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Fury over ‘sexist’ NHS job ad that says ‘preferably someone who identifies as a woman’

EXCLUSIVE Fury over ‘sexist’ NHS job ad: Health chiefs seek ‘candidates who identify as female’ for £100,000-a-year director of operations role

  • £100,000 director of operations role was posted by Barts Health Trust this week
  • Role says they are particularly want candidates who ‘identify as female’ to apply 
  • Charities and experts have slammed the NHS ad for being discriminatory to men

The NHS has been slammed as sexist after advertising for a senior role in which the candidate ‘identifies as female’.

Barts Health NHS Trust in London is hiring a director of operations that will be paid an annual salary of around £100,000.

Their duties will be to ensure ‘safe, high quality and efficient delivery of the day to day operational management of England’s largest trust. 

A job ad posted on LinkedIn and the NHS recruitment site says: ‘We are particularly interested in receiving applications from candidates who identify as female.’

The Men and Boys Coalition charity told MailOnline it was ‘discriminatory’ and flew in the face of equality.

Charities have accused this job ad from NHS Barts Health Trust as being discriminatory towards men by saying the encourage applications from candidates who identify as female

Victory for common sense as NHS says it WILL include ‘women’ and ‘girls’ in guidance about periods 

NHS-backed guidance on periods will be updated to include the terms ‘women’ and ‘girls’ in a victory for campaigners.

Earlier this month MailOnline exposed how they had been omitted in favour of phrases like ‘people who bleed’ and ‘half of the population’.

The guidance was published on a website called ‘Bloody Brilliant’, which cost taxpayers £84,000 and was set up by the Welsh Government.

The branch of NHS Wales responsible for the advice confirmed to MailOnline the language will be changed to include ‘women’ and ‘girls’.

‘We want Bloody Brilliant to be a resource that is authentic and relevant to our audience and so we have listened carefully to recent feedback on our use of language,’ NHS Wales Health Collaborative said in a statement.

‘Having considered a wide spectrum of views, we will be making some changes to include referring to young women and girls rather than “people who bleed”.’

The statement goes on to say the website will still remain sensitive to the needs of those who menstruate but ‘do not identify as female’.

In a statement the Welsh Government said it will also be taking the recent feedback on board for ongoing consultation on ensuring period dignity in Wales. 

The victory for campaigners comes comes after MailOnline exposed a string of examples of NHS advice being ‘de-sexed’ in favour of gender-neutral language.

Its chief executive, Dan Bell, told MailOnline: ‘This advert is implying in a very clear and unsubtle way that men should not bother to apply, and if they do, they are unlikely anyway to be successful.

‘This is illegal and discriminatory against male applicants as set out in Government Guidance and the Equality Act.’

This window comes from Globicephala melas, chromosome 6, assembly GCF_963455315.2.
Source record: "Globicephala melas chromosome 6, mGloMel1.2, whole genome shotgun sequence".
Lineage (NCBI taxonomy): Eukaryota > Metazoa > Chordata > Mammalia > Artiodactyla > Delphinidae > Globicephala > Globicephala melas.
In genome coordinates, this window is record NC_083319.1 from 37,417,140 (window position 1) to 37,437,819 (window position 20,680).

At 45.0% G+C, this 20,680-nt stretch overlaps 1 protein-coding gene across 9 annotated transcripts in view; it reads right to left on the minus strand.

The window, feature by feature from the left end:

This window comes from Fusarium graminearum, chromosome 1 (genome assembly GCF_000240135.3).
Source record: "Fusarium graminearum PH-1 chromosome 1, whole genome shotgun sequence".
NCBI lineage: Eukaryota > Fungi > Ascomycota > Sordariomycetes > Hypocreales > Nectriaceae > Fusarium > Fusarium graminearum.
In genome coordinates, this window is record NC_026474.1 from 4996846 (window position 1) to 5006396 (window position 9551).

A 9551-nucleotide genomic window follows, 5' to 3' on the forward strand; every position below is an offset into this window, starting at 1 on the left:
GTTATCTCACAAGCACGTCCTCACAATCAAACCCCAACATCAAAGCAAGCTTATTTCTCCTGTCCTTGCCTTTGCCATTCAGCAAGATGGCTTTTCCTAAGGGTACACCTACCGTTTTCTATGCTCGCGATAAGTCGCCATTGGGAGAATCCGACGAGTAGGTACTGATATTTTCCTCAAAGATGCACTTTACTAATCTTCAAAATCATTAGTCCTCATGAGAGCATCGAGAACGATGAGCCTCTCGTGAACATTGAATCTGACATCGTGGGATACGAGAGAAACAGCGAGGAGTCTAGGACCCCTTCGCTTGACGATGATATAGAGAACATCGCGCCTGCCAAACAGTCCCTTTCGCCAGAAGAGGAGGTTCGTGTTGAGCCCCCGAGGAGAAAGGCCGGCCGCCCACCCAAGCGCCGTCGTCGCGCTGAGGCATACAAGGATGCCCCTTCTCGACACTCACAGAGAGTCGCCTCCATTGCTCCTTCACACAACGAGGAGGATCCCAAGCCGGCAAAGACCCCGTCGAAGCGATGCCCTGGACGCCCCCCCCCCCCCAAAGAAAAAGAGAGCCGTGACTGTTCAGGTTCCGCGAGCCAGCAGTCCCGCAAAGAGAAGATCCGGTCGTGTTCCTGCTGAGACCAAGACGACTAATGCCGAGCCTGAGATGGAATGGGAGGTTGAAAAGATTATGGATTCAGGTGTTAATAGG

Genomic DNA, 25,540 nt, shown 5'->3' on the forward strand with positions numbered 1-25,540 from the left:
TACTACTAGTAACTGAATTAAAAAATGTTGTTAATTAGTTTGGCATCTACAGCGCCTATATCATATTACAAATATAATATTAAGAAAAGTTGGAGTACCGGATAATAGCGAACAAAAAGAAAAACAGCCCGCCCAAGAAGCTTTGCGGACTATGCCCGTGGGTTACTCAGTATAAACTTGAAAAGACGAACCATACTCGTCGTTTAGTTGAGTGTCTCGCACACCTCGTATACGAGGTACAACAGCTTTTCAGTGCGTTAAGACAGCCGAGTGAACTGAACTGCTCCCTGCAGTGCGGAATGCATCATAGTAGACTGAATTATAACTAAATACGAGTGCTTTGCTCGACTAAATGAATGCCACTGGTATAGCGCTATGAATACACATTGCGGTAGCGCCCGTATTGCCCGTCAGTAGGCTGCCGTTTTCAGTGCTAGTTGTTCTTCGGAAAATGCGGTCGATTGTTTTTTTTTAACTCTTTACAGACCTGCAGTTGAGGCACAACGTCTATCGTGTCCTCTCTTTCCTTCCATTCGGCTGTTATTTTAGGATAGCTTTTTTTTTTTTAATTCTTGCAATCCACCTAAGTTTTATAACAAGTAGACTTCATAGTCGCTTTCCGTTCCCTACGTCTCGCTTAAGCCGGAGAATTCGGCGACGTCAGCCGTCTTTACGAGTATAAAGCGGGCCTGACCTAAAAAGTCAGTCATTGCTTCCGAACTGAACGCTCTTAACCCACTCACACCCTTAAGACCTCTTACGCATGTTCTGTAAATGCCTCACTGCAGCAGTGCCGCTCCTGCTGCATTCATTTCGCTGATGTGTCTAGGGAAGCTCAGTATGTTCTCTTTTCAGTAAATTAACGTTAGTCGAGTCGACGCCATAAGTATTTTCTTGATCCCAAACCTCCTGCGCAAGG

He added that men who did apply for this role couldn’t be confident they would be treated the same as a female candidate.  

‘As it stands, no one can really have full confidence this is an open, equal and fair recruitment where all applicants have an equal chance which is discriminatory,’ he said.

The job ad – first posted online on August 15 – also says candidates from ethnic minority backgrounds are ‘particularly welcomed’ to apply, because ‘they are underrepresented within Barts Health at a senior management level.’

But Mr Bell said the ad’s preference for female candidates failed to account for the fact men from minority backgrounds are also underrepresented in senior NHS jobs. 

‘It also does not take into account a broader perspective on barriers as BME males who are unrepresented in senior NHS positions and they are unlikely to succeed either if they applied,’ he said.

Phil Mitchell, a professional therapist who works with male victims of sexual abuse and has written extensively about sexism towards men, also criticised the ad.  

‘Why are they “particularly” interested in candidates who identify as female? What’s the reason? It appears that no specific reason has been provided,’ he said.

‘Surely it would make more sense to encourage people to apply for the job based on their experience and abilities rather than their sex.’

He added the wording could deter men from applying. 

‘Some men may believe that their application will be treated less favourably because they do not identify as female,’ he said.

He also pointed out the double-standards of the advert. 

‘I can’t help but wonder how people may have responded to the ad if it had said “… we are particularly interested in receiving applications from candidates who identify as male”,’ he said.

‘I am not convinced that focusing on, and including gender in this way is helpful. Maybe we should just let people make their own choices, and choose to apply for jobs that they are naturally interested in.’

Barts Health was contact by MailOnline for comment.

It is the latest woke row to hit the NHS. Earlier this month, this website exposed how NHS-backed guidance on periods had omitted the terms ‘women’ and ‘girls’.

Instead the guidance, published on a website called ‘Bloody Brilliant’, which cost taxpayers £84,000 and was set up by the Welsh Government, used terms like ‘people who bleed’ and ‘half of the population’.

But after the MailOnline’s exposure, the branch of NHS Wales responsible for the advice said the language will be changed to include ‘women’ and ‘girls’.

It follows a string of other MailOnline  revelations of NHS advice being ‘de-sexed’ in favour of gender-neutral language in women’s advice pages for the menopause and female cancers. 

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